The Microphonic Principle
Although the underlying principle is clear now, it was not fully understood when speaking and listening with the first telephones was more art and imagination than science - mainly due to poor transmission (Harlow 1936)
Regardless of who actually invented the microphonic transmitter, "The principle of the operation of microphonic contacts was made known to the scientific world by Prof. David E. Hughes in England, in May 1878" (Rhodes 1929). What Hughes described, and what all other microphonic experimenters worked on, was something "electricians have hitherto scrupulously avoided" - a bad contact (Wiles 1926) or "the microphonic nature of loose contacts between metals and other conducting substances" (Rhodes 1929)
"Hughes, while experimenting to test something else, broke a piece of stretched wire connected to a telephone receiver.. and it was only when the wire vibrated so strongly as to break , that he heard a sound at the moment of its fracture. When he again joined the two ends of wire, another sound was produced, and he soon perceived that imperfect contact between the two broken ends of the wire would enable him to obtain a sound. " (DuMonciel, 1879). Hughes talked to all sorts of conducting items, in loose contact on a hard surface. Piles of watch chain, nails crossing one another, and pieces of carbon all worked! The results in an ordinary "Bell" electromagnetic receiver were astonishing.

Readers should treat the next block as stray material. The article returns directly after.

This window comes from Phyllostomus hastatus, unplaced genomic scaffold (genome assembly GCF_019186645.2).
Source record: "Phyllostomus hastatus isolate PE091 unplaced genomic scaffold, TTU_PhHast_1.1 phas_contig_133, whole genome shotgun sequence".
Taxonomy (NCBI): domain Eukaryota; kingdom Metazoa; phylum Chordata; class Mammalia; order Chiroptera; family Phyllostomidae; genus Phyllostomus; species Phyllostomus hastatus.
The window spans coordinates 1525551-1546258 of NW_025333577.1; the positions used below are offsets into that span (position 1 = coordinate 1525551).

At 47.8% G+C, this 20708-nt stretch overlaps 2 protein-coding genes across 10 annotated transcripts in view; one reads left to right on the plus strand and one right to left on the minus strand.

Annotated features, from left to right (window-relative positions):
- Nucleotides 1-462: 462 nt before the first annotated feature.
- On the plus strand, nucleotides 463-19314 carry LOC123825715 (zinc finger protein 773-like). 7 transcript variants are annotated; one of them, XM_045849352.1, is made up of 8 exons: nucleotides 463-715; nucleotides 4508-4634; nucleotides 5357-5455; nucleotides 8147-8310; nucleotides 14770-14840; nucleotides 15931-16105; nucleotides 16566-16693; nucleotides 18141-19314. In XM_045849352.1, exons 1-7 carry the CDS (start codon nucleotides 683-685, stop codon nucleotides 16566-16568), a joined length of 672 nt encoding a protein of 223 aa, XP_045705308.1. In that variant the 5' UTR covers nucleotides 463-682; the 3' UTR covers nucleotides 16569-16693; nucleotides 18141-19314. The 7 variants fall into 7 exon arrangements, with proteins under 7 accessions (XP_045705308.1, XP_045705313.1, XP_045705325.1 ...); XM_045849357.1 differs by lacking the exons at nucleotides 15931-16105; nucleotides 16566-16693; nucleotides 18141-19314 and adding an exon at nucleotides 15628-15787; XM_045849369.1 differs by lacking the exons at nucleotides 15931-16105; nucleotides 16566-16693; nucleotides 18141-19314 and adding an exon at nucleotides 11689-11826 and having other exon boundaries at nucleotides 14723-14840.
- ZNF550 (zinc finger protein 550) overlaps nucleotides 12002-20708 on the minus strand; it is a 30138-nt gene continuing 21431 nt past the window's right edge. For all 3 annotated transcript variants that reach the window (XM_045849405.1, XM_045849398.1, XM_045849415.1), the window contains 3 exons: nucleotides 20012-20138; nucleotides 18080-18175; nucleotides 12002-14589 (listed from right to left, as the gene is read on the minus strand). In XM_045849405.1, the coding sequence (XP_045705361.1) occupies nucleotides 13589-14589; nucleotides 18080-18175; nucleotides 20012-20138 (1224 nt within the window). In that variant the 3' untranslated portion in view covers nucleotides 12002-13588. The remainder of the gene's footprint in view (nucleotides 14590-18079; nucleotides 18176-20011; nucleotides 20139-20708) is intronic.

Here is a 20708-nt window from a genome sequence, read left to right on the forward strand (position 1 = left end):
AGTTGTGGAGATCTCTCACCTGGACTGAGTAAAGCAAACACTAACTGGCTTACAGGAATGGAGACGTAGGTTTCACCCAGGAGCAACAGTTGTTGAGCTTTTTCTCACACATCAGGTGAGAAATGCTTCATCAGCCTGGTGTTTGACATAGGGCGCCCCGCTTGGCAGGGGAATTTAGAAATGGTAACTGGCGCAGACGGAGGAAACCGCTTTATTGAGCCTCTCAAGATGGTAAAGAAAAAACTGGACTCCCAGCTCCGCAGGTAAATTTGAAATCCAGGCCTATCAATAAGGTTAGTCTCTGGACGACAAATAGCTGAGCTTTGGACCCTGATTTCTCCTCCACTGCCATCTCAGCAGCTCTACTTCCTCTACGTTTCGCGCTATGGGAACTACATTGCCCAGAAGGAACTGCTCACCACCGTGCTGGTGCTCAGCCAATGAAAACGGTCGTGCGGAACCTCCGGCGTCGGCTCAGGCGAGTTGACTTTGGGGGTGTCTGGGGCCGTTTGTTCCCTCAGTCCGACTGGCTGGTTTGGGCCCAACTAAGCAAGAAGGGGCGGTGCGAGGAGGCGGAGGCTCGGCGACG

The vital point is that the contacts must touch at all times, regardless of pressure changes - breaking contact causes rattling in the receiver and stops proper speech transmission, because of the complex nature of voice sounds - amplitude and timbre cannot be transmitted by contacts only opening and shutting with the frequency of voice waves (like a Morse key).
Carbon was discovered to be the best practical material - a conclusion reached also by Edison, but for different reasons. In one celebrated test, the movement of a fly walking on the sounding board caused sufficient vibrations of loosely-contacting carbon pieces to make clear sounds in the receiver (see Fig 7) being Hughes' classic, simplest model. Carbon heated up in an atmosphere of vaporized mercury worked even better. DuMonciel (1879) wrote "Mr Hughes has tried other substances, including those which are good conductors, such as metals. Iron afforded rather good results, and platinum.. was equal to , if not superior to, mercurised carbon he prefers the carbon, which (is) incapable of oxidation".
It was this realization that ANY two conductors in loose contact would transmit which showed Hughes correctly understood the principle - slight movements in response to voice waves created tiny forces, minutely varying the amount of contacting surface area . This changed the resistance of the contact(s) , varying current flow out of all proportion to the physical changes. But this principle, used by Edison and explained by Hughes, "was (first) discovered in 1856 by Count du Moncel (who stated) that pressure exercised at the point of contact between two conductors touching one another had a considerable influence on the (current flow) . " It was successfully applied by Clerac, a French Telegraph officer. (Hosrpitialer, 1883)